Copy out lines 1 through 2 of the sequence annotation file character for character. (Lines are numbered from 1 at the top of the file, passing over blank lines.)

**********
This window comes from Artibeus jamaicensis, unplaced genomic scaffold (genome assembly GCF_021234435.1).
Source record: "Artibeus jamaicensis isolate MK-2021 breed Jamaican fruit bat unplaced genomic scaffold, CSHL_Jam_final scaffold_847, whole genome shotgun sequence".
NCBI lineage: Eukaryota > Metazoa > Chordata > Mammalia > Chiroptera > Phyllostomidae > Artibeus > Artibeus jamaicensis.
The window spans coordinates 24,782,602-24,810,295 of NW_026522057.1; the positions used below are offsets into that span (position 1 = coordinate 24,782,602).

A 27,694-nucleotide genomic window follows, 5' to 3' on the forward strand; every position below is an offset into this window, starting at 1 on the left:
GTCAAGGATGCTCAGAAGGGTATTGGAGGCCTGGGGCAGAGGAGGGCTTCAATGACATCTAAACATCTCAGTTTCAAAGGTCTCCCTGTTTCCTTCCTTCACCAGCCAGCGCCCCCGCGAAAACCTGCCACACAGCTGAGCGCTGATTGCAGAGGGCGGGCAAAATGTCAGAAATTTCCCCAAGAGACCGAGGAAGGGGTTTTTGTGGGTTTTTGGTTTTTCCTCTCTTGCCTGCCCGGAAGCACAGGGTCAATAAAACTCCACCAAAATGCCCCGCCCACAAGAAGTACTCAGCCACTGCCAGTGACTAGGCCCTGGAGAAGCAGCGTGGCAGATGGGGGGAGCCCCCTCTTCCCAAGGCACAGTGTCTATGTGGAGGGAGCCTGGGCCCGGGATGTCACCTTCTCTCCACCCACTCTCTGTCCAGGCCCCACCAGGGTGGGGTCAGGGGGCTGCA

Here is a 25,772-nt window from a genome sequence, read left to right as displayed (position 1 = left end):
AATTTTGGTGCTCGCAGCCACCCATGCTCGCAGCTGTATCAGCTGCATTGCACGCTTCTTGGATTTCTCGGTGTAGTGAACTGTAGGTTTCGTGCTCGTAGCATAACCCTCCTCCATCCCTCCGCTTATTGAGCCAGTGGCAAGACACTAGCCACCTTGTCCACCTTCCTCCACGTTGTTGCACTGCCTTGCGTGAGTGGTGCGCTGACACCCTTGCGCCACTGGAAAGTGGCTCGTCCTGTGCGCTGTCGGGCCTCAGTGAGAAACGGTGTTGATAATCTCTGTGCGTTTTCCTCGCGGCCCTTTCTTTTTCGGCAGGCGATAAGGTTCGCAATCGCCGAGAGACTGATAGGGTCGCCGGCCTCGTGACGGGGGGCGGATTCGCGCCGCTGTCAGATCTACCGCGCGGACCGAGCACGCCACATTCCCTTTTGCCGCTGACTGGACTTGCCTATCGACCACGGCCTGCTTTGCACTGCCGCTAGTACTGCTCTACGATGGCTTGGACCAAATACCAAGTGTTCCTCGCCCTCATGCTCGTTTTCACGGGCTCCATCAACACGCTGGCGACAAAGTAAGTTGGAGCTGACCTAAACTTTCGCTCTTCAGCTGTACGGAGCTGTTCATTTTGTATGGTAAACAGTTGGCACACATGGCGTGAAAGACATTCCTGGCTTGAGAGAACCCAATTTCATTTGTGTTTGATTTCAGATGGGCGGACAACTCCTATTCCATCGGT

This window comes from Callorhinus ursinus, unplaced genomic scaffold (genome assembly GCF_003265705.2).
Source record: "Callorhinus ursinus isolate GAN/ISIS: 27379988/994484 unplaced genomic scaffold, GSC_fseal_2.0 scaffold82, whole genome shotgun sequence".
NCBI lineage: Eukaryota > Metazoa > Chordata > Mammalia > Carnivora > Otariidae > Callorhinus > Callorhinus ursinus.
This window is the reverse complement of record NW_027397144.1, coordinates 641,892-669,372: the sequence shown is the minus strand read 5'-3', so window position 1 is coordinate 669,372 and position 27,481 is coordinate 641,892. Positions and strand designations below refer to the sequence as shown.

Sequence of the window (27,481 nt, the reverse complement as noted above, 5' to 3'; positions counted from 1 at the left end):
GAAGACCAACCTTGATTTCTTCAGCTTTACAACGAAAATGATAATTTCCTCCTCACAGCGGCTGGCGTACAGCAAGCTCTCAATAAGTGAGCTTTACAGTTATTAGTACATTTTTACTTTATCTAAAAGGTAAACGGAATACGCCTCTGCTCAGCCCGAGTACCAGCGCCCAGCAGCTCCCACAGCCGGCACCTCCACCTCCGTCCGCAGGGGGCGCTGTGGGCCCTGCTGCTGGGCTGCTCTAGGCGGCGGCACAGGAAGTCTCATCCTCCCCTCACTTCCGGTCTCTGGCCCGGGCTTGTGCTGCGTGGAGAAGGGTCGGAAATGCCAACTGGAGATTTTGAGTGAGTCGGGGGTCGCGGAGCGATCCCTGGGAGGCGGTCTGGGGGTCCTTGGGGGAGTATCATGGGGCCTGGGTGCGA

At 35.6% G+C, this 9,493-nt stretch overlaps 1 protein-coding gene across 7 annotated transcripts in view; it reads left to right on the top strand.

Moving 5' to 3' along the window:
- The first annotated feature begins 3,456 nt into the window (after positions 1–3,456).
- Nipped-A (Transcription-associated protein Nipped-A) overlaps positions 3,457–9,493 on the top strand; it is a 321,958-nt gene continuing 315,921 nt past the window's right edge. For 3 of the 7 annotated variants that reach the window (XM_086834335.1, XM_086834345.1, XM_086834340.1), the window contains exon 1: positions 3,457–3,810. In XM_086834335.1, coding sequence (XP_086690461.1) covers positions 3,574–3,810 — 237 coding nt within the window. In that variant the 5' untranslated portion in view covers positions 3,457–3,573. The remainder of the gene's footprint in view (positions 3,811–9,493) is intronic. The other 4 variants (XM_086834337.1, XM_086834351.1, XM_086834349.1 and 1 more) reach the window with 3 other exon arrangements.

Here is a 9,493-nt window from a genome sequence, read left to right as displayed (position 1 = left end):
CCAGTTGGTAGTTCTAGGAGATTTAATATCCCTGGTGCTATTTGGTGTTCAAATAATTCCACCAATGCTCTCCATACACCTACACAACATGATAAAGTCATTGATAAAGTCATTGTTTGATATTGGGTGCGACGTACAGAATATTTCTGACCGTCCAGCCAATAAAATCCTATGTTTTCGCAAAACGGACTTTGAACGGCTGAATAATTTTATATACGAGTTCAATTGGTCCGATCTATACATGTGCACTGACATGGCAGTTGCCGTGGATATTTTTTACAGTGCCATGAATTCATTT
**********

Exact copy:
This window comes from Artibeus jamaicensis, unplaced genomic scaffold (genome assembly GCF_021234435.1).
Source record: "Artibeus jamaicensis isolate MK-2021 breed Jamaican fruit bat unplaced genomic scaffold, CSHL_Jam_final scaffold_847, whole genome shotgun sequence".